20 years of experience in Austria will help in restoration of the Drava River in Croatia

Austria – Last week partners in the DRAVA LIFE project visited the upper flow of the Danube River in Austria, where they were acquainted with 20-years’ experience of implementing EU LIFE river restoration projects. Continued work on improving degraded ecosystem of the Danube, which occurred due to the construction of hydroelectric power plants and maintenance of waterways, have significantly improved the ecological status of the Danube and its tributaries in Austria and stopped the trend of declining numbers of fish and birds, enabled the return of endemic species to the area and improved the flood protection, which is also the goal of the project in Croatia.

Representatives of Croatian Waters, Ministry of Environment and Energy, Green Osijek, public institutions for management of protected natural values along the Drava river and WWF visited five locations of the EU LIFE+ projects along the Danube. During the 20 years of implementation of the LIFE projects in the region of Lower Austria, where the majority of revenues is made through tourism and wine-making. By working together local communities, NGOs, energy sector and agency for waterways managed to restore about 100 km of the Danube flow, restored old sidearms, oxbows and gravel islands, and re-connected the main stream with its tributaries and floodplains. These actions have repaired the damage caused by hydropower plants upstream and downstream and managed to recover the biodiversity of the area, and thus increase the tourist value of the whole region.

On the first day partners visited the area of a large project of restoration on the river Traisen, which was previously cut off from its floodplains and the main flow of the Danube because of the construction of hydropower Altenwörth. The project built 12 km of a completely new river bed, through which the river Traisen was reconnected with its floodplains and the Danube. On the second day they visited the Wachau valley, known for its wines and apricot products, where several sidearms and natural banks were restored, several new river islands were created and gravel management was improved. The last day partners visited the longest European fish pass in the length of 14.2 km, which allows the fish to migrate past Ottensheim-Wilhering hydropower dam on the Danube. Although the fish pass opened only two months ago, fish monitoring shows that it is extremely successful and it is used by a growing number of fish not only for migration, but also for reproduction.

“The greatest benefits of these demanding river restoration works, except the obvious improvements of ecological and biological condition of the river system, have local communities and sectors of navigation, tourism, water management and energy, who use the water resources undisturbed. A multidisciplinary approach and involvement of all relevant stakeholders and competent state bodies has been developed and provided a high level of mutual trust that has resulted in a substantial reduction of administrative procedures such as obtaining location and building permits and impact assessment studies, which led to the successful implementation of a series of projects that are being implemented for 20 years,”said Zdenko Kereša, project manager in Croatian waters.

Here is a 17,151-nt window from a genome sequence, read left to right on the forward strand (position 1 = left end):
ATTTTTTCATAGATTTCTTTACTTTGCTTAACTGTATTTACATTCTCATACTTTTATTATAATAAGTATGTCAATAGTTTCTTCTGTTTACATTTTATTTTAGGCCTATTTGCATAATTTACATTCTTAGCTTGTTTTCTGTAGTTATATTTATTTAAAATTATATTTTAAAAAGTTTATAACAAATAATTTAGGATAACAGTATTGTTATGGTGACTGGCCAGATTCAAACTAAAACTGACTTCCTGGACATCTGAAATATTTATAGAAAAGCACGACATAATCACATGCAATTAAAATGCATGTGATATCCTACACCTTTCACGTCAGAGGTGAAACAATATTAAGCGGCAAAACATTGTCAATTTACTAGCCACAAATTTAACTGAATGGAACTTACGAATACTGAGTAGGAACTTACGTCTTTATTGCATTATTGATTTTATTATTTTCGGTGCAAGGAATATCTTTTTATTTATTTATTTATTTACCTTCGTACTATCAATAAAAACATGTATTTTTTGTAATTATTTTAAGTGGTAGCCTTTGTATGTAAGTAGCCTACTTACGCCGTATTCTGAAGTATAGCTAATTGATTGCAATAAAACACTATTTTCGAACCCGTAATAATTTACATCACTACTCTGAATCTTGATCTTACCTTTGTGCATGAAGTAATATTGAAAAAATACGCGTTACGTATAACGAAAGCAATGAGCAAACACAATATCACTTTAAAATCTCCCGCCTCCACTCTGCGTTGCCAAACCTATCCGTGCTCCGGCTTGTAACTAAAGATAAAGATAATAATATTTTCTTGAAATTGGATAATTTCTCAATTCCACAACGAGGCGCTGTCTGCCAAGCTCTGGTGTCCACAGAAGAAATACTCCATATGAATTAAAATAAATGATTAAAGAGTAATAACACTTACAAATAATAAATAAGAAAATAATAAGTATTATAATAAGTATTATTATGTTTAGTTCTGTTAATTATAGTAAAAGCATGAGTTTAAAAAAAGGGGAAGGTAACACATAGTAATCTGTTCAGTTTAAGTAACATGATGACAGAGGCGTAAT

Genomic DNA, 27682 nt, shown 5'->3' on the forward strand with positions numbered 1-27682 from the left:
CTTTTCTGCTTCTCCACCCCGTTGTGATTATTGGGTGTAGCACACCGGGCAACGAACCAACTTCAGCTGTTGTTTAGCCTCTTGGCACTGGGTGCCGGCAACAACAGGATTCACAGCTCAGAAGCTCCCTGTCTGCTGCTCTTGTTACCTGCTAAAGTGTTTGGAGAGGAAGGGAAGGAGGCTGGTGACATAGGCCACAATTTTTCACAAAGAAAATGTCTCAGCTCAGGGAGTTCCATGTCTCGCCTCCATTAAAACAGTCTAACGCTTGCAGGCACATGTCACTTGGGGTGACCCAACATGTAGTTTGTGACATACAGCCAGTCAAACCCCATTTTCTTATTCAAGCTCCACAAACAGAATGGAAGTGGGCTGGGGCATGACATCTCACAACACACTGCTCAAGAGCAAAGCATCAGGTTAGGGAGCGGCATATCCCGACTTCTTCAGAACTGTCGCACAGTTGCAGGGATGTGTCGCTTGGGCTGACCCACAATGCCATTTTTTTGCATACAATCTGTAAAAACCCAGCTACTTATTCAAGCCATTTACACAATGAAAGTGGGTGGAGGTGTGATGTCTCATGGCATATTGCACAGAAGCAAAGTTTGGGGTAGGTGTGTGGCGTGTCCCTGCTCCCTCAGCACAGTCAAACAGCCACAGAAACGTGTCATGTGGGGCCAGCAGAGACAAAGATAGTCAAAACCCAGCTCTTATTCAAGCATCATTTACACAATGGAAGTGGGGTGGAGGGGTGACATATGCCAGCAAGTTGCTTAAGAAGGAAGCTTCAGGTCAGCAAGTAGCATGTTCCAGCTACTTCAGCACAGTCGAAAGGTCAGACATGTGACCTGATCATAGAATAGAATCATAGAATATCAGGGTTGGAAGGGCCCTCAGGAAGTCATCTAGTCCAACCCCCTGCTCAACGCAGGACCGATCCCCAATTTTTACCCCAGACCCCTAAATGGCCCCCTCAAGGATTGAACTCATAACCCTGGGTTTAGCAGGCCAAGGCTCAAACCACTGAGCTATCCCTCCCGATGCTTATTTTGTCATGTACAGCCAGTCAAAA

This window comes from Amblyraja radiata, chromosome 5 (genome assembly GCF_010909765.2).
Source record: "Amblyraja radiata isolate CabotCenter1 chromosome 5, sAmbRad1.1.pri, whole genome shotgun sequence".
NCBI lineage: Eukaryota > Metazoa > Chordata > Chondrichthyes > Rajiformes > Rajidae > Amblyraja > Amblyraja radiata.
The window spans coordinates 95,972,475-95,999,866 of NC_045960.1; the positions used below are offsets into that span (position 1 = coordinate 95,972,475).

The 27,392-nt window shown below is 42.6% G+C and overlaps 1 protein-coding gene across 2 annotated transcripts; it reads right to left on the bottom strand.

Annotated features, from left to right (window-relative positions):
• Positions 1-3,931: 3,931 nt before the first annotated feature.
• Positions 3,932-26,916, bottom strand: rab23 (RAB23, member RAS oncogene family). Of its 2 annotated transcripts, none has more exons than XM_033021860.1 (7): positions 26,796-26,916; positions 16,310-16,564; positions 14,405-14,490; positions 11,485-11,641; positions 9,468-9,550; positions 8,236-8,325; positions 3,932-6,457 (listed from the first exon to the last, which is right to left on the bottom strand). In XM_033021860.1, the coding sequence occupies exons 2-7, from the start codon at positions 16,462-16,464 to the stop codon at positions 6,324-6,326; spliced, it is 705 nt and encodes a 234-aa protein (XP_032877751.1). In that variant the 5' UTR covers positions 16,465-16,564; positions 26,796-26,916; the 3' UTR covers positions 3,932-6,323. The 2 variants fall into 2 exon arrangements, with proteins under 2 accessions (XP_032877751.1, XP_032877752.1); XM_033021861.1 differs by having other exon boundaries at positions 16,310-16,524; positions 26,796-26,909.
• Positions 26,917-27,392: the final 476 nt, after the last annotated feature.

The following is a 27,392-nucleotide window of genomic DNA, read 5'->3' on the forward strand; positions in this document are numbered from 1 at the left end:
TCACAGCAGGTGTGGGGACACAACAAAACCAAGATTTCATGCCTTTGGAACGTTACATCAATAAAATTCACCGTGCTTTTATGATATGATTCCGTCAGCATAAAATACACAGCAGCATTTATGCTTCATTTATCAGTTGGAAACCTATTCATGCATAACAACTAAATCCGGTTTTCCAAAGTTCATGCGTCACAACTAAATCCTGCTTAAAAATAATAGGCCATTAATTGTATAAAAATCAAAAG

River ecosystems are among the most endangered ecosystems in Europe and the Drava River is no exception. As many as 22 hydropower plants in Austria, Slovenia and Croatia intersect Drava and left only a short section of free flowing river in Croatia. The aim of the five-year project DRAVA LIFE – integrated river management is to restore the river characteristics and degraded ecosystems to achieve the objectives of the EU Water Framework Directive and Natura 2000. During the project partners will renovate and create 1,000 meters of dynamic river banks, 13 hectares of new dynamic river zones with gravel, sand and clay banks, 14.5 kilometers of sidearms and improve 300 hectares of floodplain forests.

“The exchange of experiences between LIFE projects is an integral part of project activities within the LIFE program in Europe. In addition to connecting many experts, we also learn about examples of good practice, which can be applied not only in the implementation of projects but also in the daily work of the institutions involved. This visit to LIFE projects in Austria is very beneficial for our project, we learned about the activities that we will conduct ourselves during the next four years and we opened various new, yet unknown, possibilities of improving the ecosystems of the river Drava,” said Branka Španiček from WWF Adria .